Virus Keeps Candidate Off Ballot
Under ordinary circumstances, I would have been able to get the signatures, by Thursday's (March 26) deadline, necessary to qualify as a candidate for the board of selectmen this spring, as I had back in 2008 and 2009.
However, due to COVID-19, we all have been advised to practice "social distancing" which, for any of us, makes it risky to handle, or even sign, a paper document that has been recently handled by many other people, any of whom may have the virus.
Unfortunately, the current system does not allow electronic signatures, so you will not see my name on the ballot as an "official" candidate...unless you want to print it in the blank provided.
In any event, I will continue to advocate, with others, to propose ways to improve openness, transparency, and citizen engagement at public meetings, via the public email group at OpenChatham.com and on Twitter @OpenChatham.
Kids Come Through In Crisis
We and our neighbors found a flyer, complete with beautiful drawings, left at our homes yesterday, addressed to "Dear E. Harwich Neighbors." It was written by six middle school students who were offering to run errands to our local shops to assist any of us who needed help. And they carefully explained their very safe process to avoid spreading the virus. As though this were not special enough, it is their closing sentence that so touched my heart. "We wish for neighbors to know that no one need be caught in fear and isolation; we will help as we are able..."
If these children are examples of their generation, we will be in very good hands. And to their parents, I say how proud you must be, and we thank you for the lessons you are teaching these beautiful children. That little flyer made my day, and I will share it and keep it always. Thank you.
COA Needs Broader Representation
It is disappointing that the Chatham Council On Aging would misuse the "Senior Times" section of the March 12 Chronicle to represent such a narrow, one-sided view of the debate over the site for a new senior center.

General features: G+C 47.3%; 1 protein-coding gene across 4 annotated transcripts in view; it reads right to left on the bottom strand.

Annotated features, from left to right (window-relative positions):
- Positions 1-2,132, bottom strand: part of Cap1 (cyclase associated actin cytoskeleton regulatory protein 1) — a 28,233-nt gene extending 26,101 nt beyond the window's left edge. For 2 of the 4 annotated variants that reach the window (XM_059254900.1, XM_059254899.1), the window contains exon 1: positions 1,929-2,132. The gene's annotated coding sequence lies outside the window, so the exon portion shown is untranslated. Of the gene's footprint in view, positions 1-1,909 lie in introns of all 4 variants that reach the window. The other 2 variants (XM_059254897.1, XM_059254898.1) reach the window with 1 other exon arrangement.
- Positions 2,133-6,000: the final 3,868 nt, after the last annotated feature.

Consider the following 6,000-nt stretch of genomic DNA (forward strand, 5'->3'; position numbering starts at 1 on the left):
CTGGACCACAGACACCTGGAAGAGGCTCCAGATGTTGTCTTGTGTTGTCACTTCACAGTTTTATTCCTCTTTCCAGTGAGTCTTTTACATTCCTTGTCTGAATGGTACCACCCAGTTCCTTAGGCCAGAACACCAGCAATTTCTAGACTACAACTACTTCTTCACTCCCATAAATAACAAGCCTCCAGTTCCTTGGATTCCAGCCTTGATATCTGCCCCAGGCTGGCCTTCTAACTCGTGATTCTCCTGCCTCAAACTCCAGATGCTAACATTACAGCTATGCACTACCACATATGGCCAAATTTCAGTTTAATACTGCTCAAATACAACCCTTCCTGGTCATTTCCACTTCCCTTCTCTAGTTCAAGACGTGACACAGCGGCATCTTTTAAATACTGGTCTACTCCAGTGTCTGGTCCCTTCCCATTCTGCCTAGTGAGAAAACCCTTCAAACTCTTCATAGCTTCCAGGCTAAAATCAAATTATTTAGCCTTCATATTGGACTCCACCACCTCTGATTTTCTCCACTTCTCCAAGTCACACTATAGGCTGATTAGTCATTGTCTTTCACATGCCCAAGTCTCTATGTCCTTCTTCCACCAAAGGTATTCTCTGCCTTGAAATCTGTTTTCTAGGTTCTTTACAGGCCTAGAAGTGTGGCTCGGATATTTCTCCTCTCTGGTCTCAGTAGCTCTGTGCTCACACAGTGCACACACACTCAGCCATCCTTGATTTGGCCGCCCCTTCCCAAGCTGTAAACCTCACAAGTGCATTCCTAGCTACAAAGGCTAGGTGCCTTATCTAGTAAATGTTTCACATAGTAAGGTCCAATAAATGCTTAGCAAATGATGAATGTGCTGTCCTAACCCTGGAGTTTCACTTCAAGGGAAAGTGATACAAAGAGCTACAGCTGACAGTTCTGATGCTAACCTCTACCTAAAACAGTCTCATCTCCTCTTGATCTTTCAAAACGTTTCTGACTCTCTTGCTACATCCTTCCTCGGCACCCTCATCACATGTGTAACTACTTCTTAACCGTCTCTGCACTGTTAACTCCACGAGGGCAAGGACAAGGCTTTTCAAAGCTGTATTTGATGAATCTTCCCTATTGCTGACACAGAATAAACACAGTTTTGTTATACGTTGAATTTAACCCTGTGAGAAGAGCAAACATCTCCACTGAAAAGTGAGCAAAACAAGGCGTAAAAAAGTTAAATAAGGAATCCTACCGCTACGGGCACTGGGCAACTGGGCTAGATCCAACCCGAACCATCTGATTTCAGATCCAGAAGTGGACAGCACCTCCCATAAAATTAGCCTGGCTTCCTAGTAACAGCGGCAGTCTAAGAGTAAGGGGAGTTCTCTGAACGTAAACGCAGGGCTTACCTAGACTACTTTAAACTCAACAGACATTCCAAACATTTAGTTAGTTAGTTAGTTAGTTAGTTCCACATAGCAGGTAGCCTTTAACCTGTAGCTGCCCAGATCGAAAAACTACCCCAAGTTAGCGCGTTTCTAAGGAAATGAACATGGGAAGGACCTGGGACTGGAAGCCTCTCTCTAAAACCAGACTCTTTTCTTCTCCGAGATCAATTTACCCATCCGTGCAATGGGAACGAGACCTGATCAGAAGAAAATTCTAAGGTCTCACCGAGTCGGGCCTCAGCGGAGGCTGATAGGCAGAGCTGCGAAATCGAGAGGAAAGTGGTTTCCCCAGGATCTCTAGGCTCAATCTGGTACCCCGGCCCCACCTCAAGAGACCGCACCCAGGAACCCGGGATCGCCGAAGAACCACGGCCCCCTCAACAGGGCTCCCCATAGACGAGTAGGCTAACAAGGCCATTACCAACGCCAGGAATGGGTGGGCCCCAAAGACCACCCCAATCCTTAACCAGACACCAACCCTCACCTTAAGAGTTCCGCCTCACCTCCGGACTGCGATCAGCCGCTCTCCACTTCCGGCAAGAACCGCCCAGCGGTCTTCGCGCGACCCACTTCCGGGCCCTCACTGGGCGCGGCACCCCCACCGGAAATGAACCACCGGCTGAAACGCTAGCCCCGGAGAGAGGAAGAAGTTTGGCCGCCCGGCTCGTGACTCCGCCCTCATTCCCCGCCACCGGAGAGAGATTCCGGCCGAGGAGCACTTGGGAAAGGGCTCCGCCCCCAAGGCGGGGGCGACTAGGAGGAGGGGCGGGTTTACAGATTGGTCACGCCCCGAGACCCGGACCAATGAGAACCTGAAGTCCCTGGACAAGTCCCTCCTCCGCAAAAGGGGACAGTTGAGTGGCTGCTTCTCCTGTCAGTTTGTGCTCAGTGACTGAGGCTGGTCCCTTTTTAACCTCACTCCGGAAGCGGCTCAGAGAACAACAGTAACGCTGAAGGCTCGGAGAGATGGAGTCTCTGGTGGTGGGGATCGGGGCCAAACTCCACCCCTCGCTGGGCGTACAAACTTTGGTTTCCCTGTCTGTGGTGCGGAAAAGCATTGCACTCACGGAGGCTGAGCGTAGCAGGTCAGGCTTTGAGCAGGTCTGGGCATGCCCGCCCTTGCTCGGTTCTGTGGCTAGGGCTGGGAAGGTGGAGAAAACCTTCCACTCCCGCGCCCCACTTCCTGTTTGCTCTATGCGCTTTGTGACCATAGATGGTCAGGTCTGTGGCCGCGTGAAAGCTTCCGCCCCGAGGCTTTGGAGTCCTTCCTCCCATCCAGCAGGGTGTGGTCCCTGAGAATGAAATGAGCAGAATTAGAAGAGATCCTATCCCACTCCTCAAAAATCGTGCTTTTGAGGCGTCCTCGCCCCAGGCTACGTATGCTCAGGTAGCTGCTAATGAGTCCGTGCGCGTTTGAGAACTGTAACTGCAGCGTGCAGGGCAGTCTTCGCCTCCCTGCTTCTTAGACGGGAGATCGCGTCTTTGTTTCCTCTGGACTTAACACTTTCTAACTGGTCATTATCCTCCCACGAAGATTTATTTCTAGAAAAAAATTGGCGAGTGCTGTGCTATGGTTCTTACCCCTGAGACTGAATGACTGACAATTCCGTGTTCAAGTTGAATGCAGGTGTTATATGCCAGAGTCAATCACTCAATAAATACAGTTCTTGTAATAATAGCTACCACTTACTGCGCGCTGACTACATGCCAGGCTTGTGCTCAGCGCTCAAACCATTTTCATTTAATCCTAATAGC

I am also disappointed that The Chronicle Editors allowed this to be printed in the Senior Times section of its excellent weekly when, to date, their reporting has been fair and balanced.
In the midst of a feasibility study, with a focus on getting the facts straight in an apples-to-apples comparison, the COA has clearly demonstrated an inability to be objective.
The unfortunate statement that "the petitioners have divided the town" is totally untrue. And, the repeated traffic information "zeroing in on safety" and 2018 traffic volume information for Stepping Stones Road begs the question, "how does it compare to the proposed site on Route 28?
Estimated 2018 Traffic Volumes (Cape Cod Commission): 1610 Main St.: Average daily trips: 13,074; average summer daily trips: 17,203. Stepping Stones Road: Average daily trips: 3,488; average summer daily trips: 4,589.
The COA has failed to recognize the needs of a generation of baby boomers whose voices are being ignored. We need to revise how we think about senior centers. Broader representation and objectivity is sorely needed.
Industrial Expansion Has Impacts
If residents along the western end of Queen Anne Road need additional opponents to protest the expansion of industrial development along Queen Anne Road and their neighborhood, I feel certain every residential neighbor from Main Street to the intersection of Route 124 will stand with them. The amount of big and small truck traffic from local businesses as well as from other towns has grown tremendously in the past few years and residents along this road have had to "grin and bear it." Let's work on adding the much-needed residential properties which would give us less noise and heavier traffic as well as enhance the residential look of our road and our property values.